She also got her nursing degree at Catholic University of America and then worked at Greater Southeast with her sister, sometimes working right next to each other, for 15 years. Bazzarre started working for CCPS as the school nurse at the Robert D. Stethem Educational Center, when it was the Charles County Career and Technology Center, right before she moved to North Point as the school nurse in 2005.

“I love the staff, the administration and the kids keep me young,” Bazzarre, said. Her favorite part about the job is helping people. “With the students I do a lot of teaching and educating. I enjoy it,” she said. Bazzarre remains among the few who are original staff members at North Point when the school first opened in 2005.

 “She’s a lot like me -- we are both dedicated,” Bazzarre said about her sister’s retirement. “She has been a good resource. I’m going to miss her.”

School nurse on the elementary level

If you walk into the nurse’s office at Brown, you will likely see Simpson helping a student with a medical issue. “I like that every day is different, I like watching them grow up,” she said. “Some of the kids that I helped are in their 20s and now their kids go here.” Simpson has been at Brown for nearly 16 years. She started with the county as a floating nurse assisting at multiple schools. She then transitioned into a job share where one of the nurses worked three days at the school and she worked two.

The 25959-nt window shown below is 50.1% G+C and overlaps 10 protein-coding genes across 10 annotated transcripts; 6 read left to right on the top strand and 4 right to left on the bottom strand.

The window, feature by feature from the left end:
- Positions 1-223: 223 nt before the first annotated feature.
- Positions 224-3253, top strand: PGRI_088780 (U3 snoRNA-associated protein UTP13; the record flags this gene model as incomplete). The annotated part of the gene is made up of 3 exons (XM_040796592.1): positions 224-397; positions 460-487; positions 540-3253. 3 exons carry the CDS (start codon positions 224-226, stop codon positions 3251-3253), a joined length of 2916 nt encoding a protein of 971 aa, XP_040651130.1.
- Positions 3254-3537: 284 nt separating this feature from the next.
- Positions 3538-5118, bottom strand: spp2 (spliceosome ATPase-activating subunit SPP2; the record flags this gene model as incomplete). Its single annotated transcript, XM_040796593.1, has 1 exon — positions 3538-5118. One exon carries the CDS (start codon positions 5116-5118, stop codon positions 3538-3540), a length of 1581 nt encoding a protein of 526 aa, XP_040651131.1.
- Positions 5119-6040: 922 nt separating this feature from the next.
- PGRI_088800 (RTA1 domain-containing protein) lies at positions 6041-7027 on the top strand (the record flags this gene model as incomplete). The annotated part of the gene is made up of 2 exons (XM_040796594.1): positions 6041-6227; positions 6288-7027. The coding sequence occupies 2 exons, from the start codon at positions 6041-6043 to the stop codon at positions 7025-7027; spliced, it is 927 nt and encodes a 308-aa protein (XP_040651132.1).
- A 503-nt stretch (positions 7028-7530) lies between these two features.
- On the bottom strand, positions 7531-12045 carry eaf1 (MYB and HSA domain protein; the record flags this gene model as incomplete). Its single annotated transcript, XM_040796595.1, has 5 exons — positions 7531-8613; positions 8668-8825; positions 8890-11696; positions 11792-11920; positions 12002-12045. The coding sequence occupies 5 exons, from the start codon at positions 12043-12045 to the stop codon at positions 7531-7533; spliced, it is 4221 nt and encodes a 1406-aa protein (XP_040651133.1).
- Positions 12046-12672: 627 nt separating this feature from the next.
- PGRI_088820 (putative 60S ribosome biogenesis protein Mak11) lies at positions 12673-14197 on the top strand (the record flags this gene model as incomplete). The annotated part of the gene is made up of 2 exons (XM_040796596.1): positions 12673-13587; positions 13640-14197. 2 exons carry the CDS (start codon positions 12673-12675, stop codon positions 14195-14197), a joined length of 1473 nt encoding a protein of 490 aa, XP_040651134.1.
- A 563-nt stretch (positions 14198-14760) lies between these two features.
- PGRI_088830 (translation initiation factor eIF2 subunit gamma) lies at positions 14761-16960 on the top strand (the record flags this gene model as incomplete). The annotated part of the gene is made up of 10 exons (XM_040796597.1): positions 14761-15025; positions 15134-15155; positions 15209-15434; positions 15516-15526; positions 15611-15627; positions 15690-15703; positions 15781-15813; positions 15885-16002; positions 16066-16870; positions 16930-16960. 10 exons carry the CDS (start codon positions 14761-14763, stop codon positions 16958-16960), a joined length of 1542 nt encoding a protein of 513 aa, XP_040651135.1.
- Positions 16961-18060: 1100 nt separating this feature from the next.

Once she finished her associate degree in nursing (ADN) and the former school nurse retired, she became the full-time nurse at Brown. “I love this school, the staff, population and community,” Simpson said.

She first attended college to major in early childhood education and quickly realized that she wanted to switch to nursing. For Simpson it was the best of both worlds, “a bit of teaching and the medical portion,” she said. “It was a really good fit.” She attended the College of Southern Maryland (CSM) to start her nursing school journey and received her BSN at University of Maryland Global Campus.

“We don’t just take care of students; we take care of everybody, whether you are a staff member, parent or person delivering milk to the school,” Simpson said. “We play such a big role and I wish that people understand the depth of the school nurse, everything that we do and why we are important in schools.”